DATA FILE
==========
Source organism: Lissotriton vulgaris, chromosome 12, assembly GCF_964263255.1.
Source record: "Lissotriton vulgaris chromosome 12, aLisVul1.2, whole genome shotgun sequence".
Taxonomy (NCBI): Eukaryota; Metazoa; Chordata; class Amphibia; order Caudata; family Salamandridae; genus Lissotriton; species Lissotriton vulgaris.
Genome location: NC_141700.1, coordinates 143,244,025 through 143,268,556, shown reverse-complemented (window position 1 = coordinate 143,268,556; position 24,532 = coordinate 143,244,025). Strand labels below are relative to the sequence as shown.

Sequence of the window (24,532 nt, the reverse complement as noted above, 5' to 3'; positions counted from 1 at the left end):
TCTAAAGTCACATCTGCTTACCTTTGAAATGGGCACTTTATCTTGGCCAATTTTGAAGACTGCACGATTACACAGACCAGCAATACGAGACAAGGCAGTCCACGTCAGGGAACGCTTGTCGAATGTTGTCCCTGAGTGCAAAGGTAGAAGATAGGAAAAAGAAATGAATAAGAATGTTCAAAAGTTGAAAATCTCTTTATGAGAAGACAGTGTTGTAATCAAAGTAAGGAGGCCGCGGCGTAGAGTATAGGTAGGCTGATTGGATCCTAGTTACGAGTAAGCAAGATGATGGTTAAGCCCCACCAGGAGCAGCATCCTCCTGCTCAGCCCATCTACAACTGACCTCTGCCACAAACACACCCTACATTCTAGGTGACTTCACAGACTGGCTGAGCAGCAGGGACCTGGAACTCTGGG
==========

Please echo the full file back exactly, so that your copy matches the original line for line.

Source organism: Lissotriton vulgaris, chromosome 12, assembly GCF_964263255.1.
Source record: "Lissotriton vulgaris chromosome 12, aLisVul1.2, whole genome shotgun sequence".
Taxonomy (NCBI): Eukaryota; Metazoa; Chordata; class Amphibia; order Caudata; family Salamandridae; genus Lissotriton; species Lissotriton vulgaris.
Genome location: NC_141700.1, coordinates 143,244,025 through 143,268,556, shown reverse-complemented (window position 1 = coordinate 143,268,556; position 24,532 = coordinate 143,244,025). Strand labels below are relative to the sequence as shown.

Sequence of the window (24,532 nt, the reverse complement as noted above, 5' to 3'; positions counted from 1 at the left end):
TCTAAAGTCACATCTGCTTACCTTTGAAATGGGCACTTTATCTTGGCCAATTTTGAAGACTGCACGATTACACAGACCAGCAATACGAGACAAGGCAGTCCACGTCAGGGAACGCTTGTCGAATGTTGTCCCTGAGTGCAAAGGTAGAAGATAGGAAAAAGAAATGAATAAGAATGTTCAAAAGTTGAAAATCTCTTTATGAGAAGACAGTGTTGTAATCAAAGTAAGGAGGCCGCGGCGTAGAGTATAGGTAGGCTGATTGGATCCTAGTTACGAGTAAGCAAGATGATGGTTAAGCCCCACCAGGAGCAGCATCCTCCTGCTCAGCCCATCTACAACTGACCTCTGCCACAAACACACCCTACATTCTAGGTGACTTCACAGACTGGCTGAGCAGCAGGGACCTGGAACTCTGGG